What is acceptable and what is not?

It’s time for us to face some cold, hard facts and stop pretending otherwise.

After 9/11/2001, we quickly concluded that we would not tolerate that kind of attack on innocent lives again. We developed the Department of Homeland Security, federalized security screenings at airports, and even launched a war against a terrorist group based in Afghanistan. We can debate whether these actions were effective, but we took them. After Richard “Shoe Bomber” Reid tried to blow up a plane by stuffing explosives in his shoes, we changed how TSA does things at airports. Again, we can debate whether we should have to take our shoes off, but we did something because we weren’t going to tolerate the possible destruction of another airliner.

But when it comes to guns, we as a nation don’t give a damn about mass shootings. In 2012 alone, there have been seven mass shootings (defined as at least four people killed in a public place). Two of them occurred in the same week of this month. Despite the prevalence of mass shootings over the last 20 or 30 years, we don’t change anything.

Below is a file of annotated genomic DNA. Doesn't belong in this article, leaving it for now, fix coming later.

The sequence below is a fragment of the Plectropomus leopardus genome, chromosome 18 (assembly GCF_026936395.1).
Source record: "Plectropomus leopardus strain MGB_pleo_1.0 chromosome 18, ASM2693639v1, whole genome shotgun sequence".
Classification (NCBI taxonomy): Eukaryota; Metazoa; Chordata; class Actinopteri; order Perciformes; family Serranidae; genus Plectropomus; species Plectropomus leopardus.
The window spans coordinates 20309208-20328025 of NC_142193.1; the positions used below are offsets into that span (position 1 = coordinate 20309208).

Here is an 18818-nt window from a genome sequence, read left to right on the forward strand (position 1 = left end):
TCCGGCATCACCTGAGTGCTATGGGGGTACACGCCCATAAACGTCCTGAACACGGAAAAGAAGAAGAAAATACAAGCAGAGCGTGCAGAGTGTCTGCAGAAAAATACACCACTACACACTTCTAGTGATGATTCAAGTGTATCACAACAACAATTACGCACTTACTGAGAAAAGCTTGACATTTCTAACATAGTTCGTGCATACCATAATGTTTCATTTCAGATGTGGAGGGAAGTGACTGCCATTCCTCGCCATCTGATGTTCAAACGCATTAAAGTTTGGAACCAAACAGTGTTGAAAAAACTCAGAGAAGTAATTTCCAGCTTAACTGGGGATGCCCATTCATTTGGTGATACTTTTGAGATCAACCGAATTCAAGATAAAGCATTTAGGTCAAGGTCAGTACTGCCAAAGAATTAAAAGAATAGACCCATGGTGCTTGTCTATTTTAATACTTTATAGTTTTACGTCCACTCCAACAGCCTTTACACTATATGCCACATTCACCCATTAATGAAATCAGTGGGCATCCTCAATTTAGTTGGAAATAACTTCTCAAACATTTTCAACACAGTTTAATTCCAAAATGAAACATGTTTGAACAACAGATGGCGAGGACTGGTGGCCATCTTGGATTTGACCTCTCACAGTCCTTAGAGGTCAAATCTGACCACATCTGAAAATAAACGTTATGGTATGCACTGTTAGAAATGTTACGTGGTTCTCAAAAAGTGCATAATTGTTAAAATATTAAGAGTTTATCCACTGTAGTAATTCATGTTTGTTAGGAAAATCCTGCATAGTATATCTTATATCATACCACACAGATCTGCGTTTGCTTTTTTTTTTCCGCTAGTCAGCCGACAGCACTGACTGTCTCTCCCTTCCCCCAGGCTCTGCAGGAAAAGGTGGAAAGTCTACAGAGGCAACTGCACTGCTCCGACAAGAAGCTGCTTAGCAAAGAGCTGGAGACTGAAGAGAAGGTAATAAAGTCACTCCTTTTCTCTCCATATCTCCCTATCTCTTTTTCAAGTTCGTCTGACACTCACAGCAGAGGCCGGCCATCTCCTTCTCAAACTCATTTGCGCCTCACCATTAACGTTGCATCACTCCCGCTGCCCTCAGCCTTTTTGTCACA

So let’s at least admit one thing to ourselves as a nation: we value the right to own firearms with very few restrictions so much that we are willing to tolerate mass killings on a regular basis.

To us, the risk of a terrorist flying an airplane into a building or blowing the plane up is more of a concern than:

  • a gunman shooting twenty kindergartners in an elementary school
  • a gunman shooting ten people in a shopping mall
  • a gunman shooting thirty people in a movie theatre
  • a gunman shooting six people in a church or synagogue
  • a gunman shooting fifteen people in a factory or office
  • a pair of gunmen shooting fifty people in a high school
  • a gunman shooting twelve people at a college football game

Some of those incidents haven’t happened yet. Neither has a terrorist blowing up a plane as Richard Reid tried to do. We’ve taken steps to prevent an act like his, but we won’t take steps to prevent the others—even though we know they will happen.

We should not be proud that our national mindset is willing to accept mass shootings.

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